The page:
Date of Award


Document Type


Degree Name

Doctor of Philosophy (PhD)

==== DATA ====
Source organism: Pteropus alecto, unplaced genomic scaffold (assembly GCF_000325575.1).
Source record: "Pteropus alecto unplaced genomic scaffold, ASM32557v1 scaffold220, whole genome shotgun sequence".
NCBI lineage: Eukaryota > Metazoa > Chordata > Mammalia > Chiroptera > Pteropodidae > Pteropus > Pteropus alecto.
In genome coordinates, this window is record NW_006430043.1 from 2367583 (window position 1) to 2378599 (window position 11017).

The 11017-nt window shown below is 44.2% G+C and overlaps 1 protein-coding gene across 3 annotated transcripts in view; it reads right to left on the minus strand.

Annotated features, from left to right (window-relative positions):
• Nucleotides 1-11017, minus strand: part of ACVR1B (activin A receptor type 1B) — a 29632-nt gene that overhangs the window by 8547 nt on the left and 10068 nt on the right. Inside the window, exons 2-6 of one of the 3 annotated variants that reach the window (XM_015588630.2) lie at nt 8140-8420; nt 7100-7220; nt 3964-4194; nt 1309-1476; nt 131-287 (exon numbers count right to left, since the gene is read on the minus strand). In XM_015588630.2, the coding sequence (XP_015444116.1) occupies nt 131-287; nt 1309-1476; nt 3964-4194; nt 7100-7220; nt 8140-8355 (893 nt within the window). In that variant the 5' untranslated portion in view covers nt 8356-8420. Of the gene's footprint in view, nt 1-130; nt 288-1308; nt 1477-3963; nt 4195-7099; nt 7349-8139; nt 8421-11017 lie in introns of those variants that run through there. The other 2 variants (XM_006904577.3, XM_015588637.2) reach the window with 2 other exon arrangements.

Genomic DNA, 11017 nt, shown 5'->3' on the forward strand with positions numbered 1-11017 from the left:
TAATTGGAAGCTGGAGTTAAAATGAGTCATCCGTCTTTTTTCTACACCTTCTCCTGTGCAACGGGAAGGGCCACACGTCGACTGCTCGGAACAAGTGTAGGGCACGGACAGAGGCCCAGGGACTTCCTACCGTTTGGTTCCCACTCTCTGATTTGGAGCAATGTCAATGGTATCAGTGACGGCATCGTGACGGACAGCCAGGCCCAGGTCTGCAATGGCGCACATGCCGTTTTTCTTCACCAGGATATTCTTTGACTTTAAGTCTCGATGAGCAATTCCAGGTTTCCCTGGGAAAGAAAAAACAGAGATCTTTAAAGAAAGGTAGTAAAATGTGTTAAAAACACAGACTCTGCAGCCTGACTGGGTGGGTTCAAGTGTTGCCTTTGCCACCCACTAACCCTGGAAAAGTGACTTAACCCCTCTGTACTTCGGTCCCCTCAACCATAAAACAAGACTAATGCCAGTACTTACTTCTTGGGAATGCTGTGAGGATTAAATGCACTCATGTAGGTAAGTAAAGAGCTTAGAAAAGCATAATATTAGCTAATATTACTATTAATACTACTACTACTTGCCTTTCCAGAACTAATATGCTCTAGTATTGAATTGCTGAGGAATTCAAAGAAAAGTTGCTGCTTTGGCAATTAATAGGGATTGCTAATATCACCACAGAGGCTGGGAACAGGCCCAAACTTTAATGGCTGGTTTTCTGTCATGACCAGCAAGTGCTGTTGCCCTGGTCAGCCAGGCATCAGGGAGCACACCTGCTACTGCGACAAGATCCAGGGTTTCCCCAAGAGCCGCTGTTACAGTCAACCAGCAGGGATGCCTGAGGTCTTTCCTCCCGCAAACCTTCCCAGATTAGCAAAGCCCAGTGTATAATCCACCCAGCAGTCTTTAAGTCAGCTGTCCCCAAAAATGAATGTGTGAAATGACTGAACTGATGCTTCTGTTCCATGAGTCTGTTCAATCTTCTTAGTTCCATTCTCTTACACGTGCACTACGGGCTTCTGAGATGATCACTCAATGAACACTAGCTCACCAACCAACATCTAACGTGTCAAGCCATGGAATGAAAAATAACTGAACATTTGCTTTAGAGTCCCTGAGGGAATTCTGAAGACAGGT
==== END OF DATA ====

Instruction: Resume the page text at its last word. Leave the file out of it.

Part One. Determination of Manganese in Sweat and Urine. A method has been developed for the direct determination of manganese in perspiration using graphite furnace atomic absorption spectroscopy. This method was applied to a study of manganese concentrations in perspiration and urine samples. Concentrations of manganese found in sweat were significantly higher than the concentrations in urine. Determination of the chemical form of manganese in sweat was attempted. Analysis of sweat using anodic stripping voltammetry strongly indicated that the manganese was organically bound. In addition the potential of interfacing liquid chromatography and inductively coupled plasma emission spectroscopy for the speciation of metal complexes was shown. Part Two. Effects of Aluminum and Decaying Vegetation on Aquatic Life Exposed to Acidity. Acid rain is a pollutant that can kill fish and other form of aquatic life. At pH 7.0 the fish survived irrespective of the aluminum concentration. However, at pH 5.0 and 4.5 the presence of aluminum increased toxicity. The decomposition products of leaves had several modifying effects on the toxicity of pH and aluminum. Decaying leaves increased the pH of water from 4.5 to about 6, which is considered to be a safe pH for fish survival. In addition, the buffer capacity of the waters increased significantly. A method for the speciation of aluminum in freshwater was developed using Chelex-100. This method allowed the determination of ionic forms and organically complexed forms of aluminum. This method was applied to the study of aluminum in leafwater. The degree of complexation varied with the leaf species and the concentration of the decomposition products. Furthermore, the effect of leaf decomposition products on the toxicity of aluminum was investigated at pH 4.5 and 5.0. Leafwater had no effect of the toxicity of 100 ppm aluminum and pH 4.5. However, leafwater was observed to mitigate the toxic synergistic effect of aluminum at pH 5.0. The toxic effect of aluminum on fish was significantly decreased presumably because the decomposition products complexed the aluminum creating a non-toxic form. This work has provided a basis for further study and may lead to the formulation of a natural buffering or complexing agent capable of providing protection to our lakes and waterways.